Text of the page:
The Katajakangas Nb-REE mineralisation is located within Precambrian alkaline gneissic granite in the Otanmäki area, central Finland. The nearby Kontiaho mineralisation is similar, but a resource estimate is only available for the Katajakangas occurrence. The Katajakangas mineralisation forms narrow lenses or layers, up to a few metres wide, within sheared quartz-feldspar gneiss with riebeckite and alkali pyroxene. The main ore minerals are zircon, bastnäsite, columbite and thorite. The narrow mineralised zone in the Katajakangas alkaline gneiss contains high concentrations of Nb, Zr, yttrium (Y), thorium (Th) and REE, with an estimated Nb-YREE resource of 0.46 million tons at 2.4 per cent RE2O3, 0.31 per cent Y2O3 and 0.76 per cent NbO (Sarapaa et al., 2013). The alkaline gneiss contains 0.7 – 1.5 per cent Zr and 0.1 – 0.2 per cent Th.

The Lamujärvi syenites in central Finland display strong enrichment in Zr (1587 parts per million (ppm)), Nb (up to 685 ppm), Ta (up to 82 ppm) and REE (up to 5350 ppm), but the grades and volumes of these rocks appear too small to be currently of economic potential. The major REE-bearing minerals in the enriched rocks are allanite and monazite.

REE in granitic pegmatites and granites

Drilling in north eastern Finland. Photo Martti Melamies.

The late-orogenic peraluminous Kovela monazite-granite shows up as a strong positive aeroradiometric gamma radiation anomaly in the Svecofennian Uusimaa Belt. Monazite is the dominant REE-mineral; accessory minerals include zircon, xenotime, and thorite. The REE contents in drill core sections vary from 0.6 per cent to 4.3 per cent. The Th content varies between 1110 and 10 100 ppm and the U content between three and 320 ppm. Miarolitic pegmatites with topaz and fluorite are typical in the Wiborg rapakivi batholith, south eastern Finland. The largest and mineralogically most interesting REE pegmatites surround the Kymi topaz granite stock and contain REE minerals (monazite, xenotime), Nb-Ta minerals, beryl, phenacite, bertrandite and tourmaline.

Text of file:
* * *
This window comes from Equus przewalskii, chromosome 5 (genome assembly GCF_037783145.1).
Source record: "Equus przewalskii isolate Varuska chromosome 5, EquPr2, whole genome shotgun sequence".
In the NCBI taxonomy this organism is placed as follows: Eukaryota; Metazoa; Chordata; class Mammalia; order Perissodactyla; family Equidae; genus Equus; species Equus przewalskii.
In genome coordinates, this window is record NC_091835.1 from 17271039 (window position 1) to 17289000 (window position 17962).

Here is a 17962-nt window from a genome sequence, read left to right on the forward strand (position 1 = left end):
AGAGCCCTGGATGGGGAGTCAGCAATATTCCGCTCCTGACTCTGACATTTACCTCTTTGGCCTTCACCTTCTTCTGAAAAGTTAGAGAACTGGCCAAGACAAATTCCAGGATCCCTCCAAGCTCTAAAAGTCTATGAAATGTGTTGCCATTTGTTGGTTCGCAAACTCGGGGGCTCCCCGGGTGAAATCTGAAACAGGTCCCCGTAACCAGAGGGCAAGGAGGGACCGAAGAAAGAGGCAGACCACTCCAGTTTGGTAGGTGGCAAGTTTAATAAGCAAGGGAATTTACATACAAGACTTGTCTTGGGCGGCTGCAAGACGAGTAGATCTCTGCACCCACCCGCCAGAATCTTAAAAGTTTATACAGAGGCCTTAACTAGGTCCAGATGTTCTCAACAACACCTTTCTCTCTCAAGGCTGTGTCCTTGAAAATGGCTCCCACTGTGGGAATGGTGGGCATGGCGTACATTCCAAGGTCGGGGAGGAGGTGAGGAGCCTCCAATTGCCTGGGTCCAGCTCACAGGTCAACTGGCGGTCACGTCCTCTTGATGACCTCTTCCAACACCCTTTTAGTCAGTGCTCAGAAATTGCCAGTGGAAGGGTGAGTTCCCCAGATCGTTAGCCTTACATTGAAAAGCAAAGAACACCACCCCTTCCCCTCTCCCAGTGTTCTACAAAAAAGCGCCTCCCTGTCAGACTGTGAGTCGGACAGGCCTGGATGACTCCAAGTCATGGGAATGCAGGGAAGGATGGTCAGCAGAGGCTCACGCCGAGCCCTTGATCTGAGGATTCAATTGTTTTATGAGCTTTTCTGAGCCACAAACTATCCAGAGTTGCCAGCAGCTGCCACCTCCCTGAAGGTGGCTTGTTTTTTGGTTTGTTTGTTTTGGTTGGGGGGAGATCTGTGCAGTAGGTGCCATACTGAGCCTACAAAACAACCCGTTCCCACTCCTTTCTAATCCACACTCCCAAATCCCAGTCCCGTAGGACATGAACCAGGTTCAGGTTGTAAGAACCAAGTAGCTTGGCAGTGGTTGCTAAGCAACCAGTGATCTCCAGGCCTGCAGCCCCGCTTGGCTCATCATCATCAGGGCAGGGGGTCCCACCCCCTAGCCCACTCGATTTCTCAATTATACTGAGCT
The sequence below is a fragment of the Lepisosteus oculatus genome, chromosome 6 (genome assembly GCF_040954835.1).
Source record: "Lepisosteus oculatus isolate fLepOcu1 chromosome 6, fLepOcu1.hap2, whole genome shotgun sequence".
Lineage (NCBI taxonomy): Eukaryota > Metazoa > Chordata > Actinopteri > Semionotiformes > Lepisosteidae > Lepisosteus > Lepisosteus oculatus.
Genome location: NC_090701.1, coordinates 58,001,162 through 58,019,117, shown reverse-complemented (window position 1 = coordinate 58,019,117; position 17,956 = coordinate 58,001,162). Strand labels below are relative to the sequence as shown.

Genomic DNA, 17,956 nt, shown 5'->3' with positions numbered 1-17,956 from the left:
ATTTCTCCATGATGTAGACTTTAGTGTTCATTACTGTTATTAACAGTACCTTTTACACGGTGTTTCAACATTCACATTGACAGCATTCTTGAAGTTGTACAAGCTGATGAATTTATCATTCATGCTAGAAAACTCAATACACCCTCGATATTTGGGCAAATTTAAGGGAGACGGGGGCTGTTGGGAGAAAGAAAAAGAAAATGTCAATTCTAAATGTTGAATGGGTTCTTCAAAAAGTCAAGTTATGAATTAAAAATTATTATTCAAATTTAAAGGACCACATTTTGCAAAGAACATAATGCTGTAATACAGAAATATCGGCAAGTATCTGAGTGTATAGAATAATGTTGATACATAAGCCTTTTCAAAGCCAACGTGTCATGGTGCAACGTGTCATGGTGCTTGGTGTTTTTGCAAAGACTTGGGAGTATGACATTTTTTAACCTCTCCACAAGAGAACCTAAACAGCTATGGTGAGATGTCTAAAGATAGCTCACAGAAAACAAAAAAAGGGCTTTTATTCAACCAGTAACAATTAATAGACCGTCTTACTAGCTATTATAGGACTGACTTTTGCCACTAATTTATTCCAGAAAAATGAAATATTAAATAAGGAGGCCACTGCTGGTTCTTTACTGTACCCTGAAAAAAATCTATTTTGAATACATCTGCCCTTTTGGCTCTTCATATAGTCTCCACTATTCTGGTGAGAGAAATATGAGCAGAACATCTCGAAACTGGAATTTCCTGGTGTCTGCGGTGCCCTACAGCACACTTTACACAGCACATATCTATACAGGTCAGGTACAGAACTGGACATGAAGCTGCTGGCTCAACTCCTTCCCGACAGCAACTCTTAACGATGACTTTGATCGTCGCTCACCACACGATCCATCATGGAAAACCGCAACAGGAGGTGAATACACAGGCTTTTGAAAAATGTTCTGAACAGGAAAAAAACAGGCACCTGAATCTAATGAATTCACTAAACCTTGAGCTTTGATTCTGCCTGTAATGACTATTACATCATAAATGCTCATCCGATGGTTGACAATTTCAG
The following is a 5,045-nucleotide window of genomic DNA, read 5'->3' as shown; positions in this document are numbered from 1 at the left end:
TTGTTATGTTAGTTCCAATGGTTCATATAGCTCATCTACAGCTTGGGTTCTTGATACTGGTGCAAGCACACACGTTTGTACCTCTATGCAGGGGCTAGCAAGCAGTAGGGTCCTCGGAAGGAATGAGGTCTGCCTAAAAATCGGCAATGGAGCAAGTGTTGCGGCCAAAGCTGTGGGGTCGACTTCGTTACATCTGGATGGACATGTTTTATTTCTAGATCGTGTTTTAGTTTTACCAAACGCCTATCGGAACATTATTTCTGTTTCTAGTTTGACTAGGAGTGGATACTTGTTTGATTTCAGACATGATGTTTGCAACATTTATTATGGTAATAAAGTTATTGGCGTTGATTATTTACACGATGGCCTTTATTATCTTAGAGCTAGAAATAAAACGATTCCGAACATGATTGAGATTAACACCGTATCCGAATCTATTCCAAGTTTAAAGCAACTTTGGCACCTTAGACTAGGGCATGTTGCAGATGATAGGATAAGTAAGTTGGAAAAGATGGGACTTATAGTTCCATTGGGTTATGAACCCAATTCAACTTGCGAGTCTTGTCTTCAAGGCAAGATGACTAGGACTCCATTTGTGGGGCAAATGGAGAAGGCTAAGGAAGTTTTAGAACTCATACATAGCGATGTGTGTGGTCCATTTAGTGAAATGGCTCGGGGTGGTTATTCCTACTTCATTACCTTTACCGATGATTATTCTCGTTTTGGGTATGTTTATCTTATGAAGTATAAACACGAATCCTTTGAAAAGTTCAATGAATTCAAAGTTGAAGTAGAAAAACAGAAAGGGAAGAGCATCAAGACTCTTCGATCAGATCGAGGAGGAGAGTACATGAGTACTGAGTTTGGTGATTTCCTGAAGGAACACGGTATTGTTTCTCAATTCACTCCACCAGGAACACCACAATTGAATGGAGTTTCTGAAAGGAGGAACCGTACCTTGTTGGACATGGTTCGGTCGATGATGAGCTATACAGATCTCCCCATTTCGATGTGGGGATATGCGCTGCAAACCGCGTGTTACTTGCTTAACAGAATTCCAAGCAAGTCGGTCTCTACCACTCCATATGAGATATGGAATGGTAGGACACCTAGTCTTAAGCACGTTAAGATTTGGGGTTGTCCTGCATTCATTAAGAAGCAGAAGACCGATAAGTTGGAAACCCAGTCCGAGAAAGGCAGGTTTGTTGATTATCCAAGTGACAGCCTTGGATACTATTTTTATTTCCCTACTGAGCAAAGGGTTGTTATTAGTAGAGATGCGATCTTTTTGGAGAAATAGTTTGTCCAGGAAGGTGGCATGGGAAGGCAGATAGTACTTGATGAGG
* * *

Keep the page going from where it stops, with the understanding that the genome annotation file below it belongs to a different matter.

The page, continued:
REE in kaolinitic saprolites

The Virtasalmi kaolin deposits in south east Finland have thicknesses of 30 – 40 m, locally up to 100 m. The kaolin contains 40 to 75 weight per cent kaolinite, 20 – 30 per cent quartz and some potassium (K)-feldspar and muscovite. The total REE content of kaolin in the basal part of the weathering profile reaches a maximum 0.1 – 0.2 per cent REE.

The 200 km long Tana Belt on the southern side of the Lapland Granulite Belt includes HREE and LREE anomalies in regional till geochemistry and kaolinitic saprolite. The REE content in Mäkärä Au-bearing saprolite is 0.05 per cent, locally up to 0.4 per cent REE in saprolite. Typical REE-rich minerals are monazite, rhabdophane and xenotime.

Key references

Al Ani, T and Sarapää, O.  2013.  Geochemistry and mineral phases of REE in Jammi carbonatite veins and fenites, southern end of the Sokli complex, NE Finland.  Geochemistry: Exploration, Environment, Analysis, v. 13:217–224.

Sarapää, O and Sarala, P.  2013.  Rare earth element and gold exploration in glaciated terrain — example from the Mäkärä area, northern Finland.  Geochemistry: Exploration, Environment, Analysis, v. 13:131–143.

Sarapää, O, Al Ani, T, Lahti, S I, Lauri, L S, Sarala, P, and Torppa, A.  2013.  Rare earth exploration potential in Finland.  Journal of Geochemical Exploration, Volume 133, 25–41.

Vartiainen, H.  1980.  The petrography, mineralogy and petrochemistry of the Sokli carbonatite massif, northern Finland. Geological Survey of Finland, Bulletin 313, 126 p.